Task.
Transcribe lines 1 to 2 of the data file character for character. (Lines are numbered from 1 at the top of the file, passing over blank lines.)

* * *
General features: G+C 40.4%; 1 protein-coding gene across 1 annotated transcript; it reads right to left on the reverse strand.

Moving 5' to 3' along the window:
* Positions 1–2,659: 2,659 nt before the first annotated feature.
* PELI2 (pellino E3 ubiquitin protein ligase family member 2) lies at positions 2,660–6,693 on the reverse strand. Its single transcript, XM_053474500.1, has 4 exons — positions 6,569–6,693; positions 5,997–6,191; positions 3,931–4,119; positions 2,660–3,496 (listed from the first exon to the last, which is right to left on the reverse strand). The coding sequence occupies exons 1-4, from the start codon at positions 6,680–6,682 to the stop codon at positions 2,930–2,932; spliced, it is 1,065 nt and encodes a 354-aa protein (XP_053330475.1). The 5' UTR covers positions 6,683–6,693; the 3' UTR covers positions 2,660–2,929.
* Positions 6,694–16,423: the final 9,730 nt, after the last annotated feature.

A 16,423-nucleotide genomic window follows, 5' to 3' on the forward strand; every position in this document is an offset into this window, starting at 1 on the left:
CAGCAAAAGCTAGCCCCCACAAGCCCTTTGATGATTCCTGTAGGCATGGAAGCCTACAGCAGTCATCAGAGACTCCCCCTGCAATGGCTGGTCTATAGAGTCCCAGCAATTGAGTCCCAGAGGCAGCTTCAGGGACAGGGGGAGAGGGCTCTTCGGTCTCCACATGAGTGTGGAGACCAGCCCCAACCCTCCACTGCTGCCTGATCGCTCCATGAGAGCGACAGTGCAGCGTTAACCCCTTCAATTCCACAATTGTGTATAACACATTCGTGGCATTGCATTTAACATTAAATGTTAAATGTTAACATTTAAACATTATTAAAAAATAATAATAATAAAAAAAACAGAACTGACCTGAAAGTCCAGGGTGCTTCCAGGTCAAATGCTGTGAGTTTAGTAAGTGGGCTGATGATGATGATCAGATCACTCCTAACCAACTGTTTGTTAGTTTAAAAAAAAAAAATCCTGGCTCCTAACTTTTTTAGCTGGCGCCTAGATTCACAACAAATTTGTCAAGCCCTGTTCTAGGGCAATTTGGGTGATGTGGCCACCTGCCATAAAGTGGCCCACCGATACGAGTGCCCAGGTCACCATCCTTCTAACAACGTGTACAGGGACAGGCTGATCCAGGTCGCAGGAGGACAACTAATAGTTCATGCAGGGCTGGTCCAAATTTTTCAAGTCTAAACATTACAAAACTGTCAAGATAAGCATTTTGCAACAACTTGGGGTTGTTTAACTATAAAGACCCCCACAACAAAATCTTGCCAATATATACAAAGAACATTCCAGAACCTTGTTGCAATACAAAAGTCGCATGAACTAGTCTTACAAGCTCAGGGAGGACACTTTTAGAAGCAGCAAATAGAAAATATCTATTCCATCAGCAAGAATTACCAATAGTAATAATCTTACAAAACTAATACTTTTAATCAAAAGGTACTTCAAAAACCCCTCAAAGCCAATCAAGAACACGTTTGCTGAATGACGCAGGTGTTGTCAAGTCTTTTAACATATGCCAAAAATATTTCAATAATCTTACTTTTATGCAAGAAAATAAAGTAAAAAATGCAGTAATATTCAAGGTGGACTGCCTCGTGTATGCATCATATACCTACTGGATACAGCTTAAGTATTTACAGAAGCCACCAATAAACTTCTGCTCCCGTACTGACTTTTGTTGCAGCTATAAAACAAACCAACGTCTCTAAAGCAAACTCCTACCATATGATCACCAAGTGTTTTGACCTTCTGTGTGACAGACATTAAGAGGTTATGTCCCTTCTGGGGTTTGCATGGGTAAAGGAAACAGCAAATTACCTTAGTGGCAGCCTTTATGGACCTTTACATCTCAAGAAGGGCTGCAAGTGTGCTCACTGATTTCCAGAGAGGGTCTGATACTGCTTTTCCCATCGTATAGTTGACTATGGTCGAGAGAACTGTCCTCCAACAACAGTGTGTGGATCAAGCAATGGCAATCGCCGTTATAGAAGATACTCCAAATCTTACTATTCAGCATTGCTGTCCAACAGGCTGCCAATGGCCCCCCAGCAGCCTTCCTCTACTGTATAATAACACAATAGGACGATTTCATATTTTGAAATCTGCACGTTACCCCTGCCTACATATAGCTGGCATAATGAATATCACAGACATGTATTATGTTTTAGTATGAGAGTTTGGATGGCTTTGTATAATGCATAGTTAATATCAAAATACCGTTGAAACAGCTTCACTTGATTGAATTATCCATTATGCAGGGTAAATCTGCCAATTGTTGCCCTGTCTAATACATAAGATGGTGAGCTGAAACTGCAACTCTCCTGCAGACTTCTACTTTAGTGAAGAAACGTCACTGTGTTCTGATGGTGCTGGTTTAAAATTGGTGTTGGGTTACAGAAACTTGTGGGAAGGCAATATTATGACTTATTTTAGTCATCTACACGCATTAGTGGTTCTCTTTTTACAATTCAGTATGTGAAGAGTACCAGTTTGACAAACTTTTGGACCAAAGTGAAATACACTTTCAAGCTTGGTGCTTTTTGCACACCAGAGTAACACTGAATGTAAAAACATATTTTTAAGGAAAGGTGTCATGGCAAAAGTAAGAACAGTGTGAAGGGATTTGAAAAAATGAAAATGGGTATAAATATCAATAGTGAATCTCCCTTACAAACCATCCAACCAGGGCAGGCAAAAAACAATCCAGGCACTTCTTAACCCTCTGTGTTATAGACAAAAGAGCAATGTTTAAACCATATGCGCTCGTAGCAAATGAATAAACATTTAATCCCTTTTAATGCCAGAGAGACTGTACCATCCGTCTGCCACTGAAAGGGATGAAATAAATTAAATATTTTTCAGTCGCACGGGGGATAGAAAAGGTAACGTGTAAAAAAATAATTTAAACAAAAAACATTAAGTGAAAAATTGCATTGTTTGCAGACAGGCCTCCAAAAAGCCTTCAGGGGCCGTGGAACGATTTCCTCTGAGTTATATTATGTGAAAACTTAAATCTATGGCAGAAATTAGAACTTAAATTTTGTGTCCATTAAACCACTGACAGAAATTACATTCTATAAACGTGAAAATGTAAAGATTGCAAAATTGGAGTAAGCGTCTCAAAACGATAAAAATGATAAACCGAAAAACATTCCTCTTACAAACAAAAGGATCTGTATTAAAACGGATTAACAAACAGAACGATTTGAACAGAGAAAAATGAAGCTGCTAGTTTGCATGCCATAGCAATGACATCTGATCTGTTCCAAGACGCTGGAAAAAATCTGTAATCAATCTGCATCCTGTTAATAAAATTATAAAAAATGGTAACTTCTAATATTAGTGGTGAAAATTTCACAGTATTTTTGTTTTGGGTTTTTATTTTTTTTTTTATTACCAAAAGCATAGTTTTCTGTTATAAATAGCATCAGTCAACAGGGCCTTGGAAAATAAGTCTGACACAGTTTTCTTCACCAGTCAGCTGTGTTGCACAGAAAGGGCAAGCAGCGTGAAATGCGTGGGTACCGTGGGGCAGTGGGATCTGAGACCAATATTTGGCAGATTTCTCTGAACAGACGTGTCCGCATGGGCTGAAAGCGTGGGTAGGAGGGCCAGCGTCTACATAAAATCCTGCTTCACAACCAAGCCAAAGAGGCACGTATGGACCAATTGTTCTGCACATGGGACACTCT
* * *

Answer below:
General features: G+C 40.4%; 1 protein-coding gene across 1 annotated transcript; it reads right to left on the reverse strand.

Moving 5' to 3' along the window: